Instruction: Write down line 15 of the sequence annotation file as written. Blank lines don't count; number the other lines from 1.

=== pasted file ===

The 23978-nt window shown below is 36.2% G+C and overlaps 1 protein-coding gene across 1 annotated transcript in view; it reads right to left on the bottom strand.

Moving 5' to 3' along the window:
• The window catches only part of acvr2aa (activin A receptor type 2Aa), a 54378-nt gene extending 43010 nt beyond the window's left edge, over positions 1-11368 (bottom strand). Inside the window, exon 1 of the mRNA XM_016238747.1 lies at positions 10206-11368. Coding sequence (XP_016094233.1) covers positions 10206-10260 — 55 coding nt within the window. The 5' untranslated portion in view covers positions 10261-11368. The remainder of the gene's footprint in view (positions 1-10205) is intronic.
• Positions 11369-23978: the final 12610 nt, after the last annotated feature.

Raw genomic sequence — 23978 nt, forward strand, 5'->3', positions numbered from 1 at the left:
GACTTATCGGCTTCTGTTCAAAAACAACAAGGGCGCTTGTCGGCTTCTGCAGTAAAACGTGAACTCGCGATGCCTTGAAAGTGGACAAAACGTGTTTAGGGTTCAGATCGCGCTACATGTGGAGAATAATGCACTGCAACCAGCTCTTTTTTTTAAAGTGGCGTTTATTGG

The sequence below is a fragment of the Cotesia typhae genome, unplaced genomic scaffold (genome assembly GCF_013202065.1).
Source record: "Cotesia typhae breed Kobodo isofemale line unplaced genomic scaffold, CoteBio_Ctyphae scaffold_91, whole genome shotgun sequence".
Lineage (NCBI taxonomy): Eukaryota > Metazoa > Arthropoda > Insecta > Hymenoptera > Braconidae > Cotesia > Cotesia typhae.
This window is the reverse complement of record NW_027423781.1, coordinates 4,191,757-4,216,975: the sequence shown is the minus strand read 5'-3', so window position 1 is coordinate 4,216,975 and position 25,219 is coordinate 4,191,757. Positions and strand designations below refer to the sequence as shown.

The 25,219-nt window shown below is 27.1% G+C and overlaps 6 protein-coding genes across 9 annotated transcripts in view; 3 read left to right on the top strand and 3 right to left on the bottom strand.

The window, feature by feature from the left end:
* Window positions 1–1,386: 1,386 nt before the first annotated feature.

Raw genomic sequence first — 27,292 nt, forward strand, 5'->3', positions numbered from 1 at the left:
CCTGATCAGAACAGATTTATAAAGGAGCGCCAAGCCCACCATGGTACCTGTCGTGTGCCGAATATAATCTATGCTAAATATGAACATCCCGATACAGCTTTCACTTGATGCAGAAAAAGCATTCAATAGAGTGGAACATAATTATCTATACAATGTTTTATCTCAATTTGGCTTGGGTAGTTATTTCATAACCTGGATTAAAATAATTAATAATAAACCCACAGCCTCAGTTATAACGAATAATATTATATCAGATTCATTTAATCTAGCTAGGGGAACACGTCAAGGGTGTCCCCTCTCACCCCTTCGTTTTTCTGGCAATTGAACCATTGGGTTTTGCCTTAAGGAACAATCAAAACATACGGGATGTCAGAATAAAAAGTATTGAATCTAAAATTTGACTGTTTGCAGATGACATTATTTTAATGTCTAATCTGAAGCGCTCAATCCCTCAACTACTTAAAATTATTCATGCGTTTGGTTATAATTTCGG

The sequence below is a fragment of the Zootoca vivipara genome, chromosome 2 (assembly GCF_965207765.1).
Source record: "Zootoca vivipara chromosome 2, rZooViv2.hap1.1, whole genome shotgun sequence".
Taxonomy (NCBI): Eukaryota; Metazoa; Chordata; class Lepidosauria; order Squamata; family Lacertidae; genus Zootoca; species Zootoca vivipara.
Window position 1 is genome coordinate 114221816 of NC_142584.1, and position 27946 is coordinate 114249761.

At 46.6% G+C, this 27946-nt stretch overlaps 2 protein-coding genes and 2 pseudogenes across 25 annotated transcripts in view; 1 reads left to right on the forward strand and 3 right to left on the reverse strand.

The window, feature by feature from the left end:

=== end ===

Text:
CCTGATCAGAACAGATTTATAAAGGAGCGCCAAGCCCACCATGGTACCTGTCGTGTGCCGAATATAATCTATGCTAAATATGAACATCCCGATACAGCTTTCACTTGATGCAGAAAAAGCATTCAATAGAGTGGAACATAATTATCTATACAATGTTTTATCTCAATTTGGCTTGGGTAGTTATTTCATAACCTGGATTAAAATAATTAATAATAAACCCACAGCCTCAGTTATAACGAATAATATTATATCAGATTCATTTAATCTAGCTAGGGGAACACGTCAAGGGTGTCCCCTCTCACCCCTTCGTTTTTCTGGCAATTGAACCATTGGGTTTTGCCTTAAGGAACAATCAAAACATACGGGATGTCAGAATAAAAAGTATTGAATCTAAAATTTGACTGTTTGCAGATGACATTATTTTAATGTCTAATCTGAAGCGCTCAATCCCTCAACTACTTAAAATTATTCATGCGTTTGGTTATAATTTCGG